- RatedNC16 /GenreDrama
There have been a few movies where the audience have been able to watch a character truly grow up before their eyes.
Most famous of all is perhaps Antoine Doinel, a character whose life French auteur Francois Truffaut depicted for over 20 years through the course of five films.
Richard Linklater’s latest film ‘Boyhood’ takes that concept and pushes it to a whole new level.
Quietly and unbeknownst to most people who were not working on it, Linklater started filming a movie every summer for 12 years, chronicling the coming-of-age of a little boy named Mason Jr, played by Ellar Coltrane.
His sister Samantha (Linklater’s daughter Lorelei) and their separated parents Olivia (Patricia Arquette) and Mason Sr (Ethan Hawke) serve as the only constants in this life/film.
There is no plot, no goal to chase. It’s quite simply the story of a boy growing up. Along the way, you get to see him and the people around him change over the passage of time.
It sounds almost too ordinary, yet Linklater manages to achieve an easygoing sense of hyper-realism, giving a sense of extra importance to the proceedings.
And by using time as the narrative device in this crazy-mad storytelling experiment, a deep feeling of intense intimacy wraps around you as you watch the scenes unfold.
You watch people in the process of being formed, just like life itself.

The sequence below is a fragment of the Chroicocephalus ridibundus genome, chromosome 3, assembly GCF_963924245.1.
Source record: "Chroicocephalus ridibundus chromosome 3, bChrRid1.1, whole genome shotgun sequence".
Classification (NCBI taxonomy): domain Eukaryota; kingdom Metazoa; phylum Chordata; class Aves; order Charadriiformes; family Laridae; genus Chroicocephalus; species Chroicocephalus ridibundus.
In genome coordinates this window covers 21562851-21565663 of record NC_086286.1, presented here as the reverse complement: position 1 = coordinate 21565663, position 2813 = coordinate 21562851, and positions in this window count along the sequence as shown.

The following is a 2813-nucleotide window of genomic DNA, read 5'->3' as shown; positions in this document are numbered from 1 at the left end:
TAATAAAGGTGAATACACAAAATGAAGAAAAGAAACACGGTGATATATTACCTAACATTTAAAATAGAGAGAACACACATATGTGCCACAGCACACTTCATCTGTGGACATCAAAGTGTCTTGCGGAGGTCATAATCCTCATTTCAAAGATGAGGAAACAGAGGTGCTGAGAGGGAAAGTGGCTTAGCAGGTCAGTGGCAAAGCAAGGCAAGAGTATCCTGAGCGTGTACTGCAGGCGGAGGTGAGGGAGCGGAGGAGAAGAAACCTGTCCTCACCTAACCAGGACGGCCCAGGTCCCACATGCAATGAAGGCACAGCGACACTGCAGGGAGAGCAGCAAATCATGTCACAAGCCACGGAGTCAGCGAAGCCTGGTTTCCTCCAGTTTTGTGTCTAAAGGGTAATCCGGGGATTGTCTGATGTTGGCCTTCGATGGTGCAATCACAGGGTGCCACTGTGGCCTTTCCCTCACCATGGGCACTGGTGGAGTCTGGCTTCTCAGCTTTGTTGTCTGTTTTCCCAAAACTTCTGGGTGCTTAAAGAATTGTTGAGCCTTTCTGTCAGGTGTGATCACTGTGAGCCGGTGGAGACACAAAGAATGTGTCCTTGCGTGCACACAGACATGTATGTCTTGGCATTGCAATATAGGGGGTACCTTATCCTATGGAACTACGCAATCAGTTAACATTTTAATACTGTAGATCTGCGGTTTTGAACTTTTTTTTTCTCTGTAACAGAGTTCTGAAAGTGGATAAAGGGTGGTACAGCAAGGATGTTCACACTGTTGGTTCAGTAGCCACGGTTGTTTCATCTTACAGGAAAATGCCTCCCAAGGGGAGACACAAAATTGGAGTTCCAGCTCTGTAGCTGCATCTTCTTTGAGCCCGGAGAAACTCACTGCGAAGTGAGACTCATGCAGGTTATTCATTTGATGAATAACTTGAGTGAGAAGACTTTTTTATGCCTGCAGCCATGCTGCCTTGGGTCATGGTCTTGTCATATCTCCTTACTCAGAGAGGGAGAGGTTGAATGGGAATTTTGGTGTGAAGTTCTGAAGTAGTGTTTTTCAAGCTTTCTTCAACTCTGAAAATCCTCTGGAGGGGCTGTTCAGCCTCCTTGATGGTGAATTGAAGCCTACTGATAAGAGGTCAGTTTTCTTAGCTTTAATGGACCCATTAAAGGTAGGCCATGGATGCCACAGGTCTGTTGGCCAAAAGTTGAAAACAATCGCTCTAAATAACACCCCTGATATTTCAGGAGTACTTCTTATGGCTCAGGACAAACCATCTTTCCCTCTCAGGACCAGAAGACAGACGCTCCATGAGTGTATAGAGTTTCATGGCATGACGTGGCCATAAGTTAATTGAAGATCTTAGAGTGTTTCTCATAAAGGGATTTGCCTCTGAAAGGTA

Quite remarkably, ‘Boyhood’ never really feels like a movie, bearing more similarities to a documentary with its quiet, unassuming vibe.
Is there any drama at all, you ask? You bet. In all the little things, the fleeting moments in the characters’ lives, unlike blockbuster movies which are made up of big moments.
It is a film about a broken family being healed by the effects of time. Divorce, alcoholism, bad haircuts, awkward talks about the birds and the bees, much like the snapshots that randomly surface when we try to reminisce on the past. For Mason Jr, there are Britney Spears songs and ‘Harry Potter’ book releases.
Childhood, parenthood, the nostalgia, it’s all here, making this a deeply emotional and moving piece of work.
Another remarkable achievement: ‘Boyhood’ never once feels like it would fall into the trappings of those movies with “just another gimmick”.
As the movie ends with Mason preparing to tackle adulthood, a few realisations begin to kick in: 1. The movie’s ending. 2. The next part of Mason’s life is just beginning. 3. Can this movie just go on and on, please?
This will stick with you through the 165 minutes and for days after.
Truth be told, there’s almost no worthy way to properly convey how great this landmark achievement of cinema really is. Watch it.
‘Boyhood’ is now showing in cinemas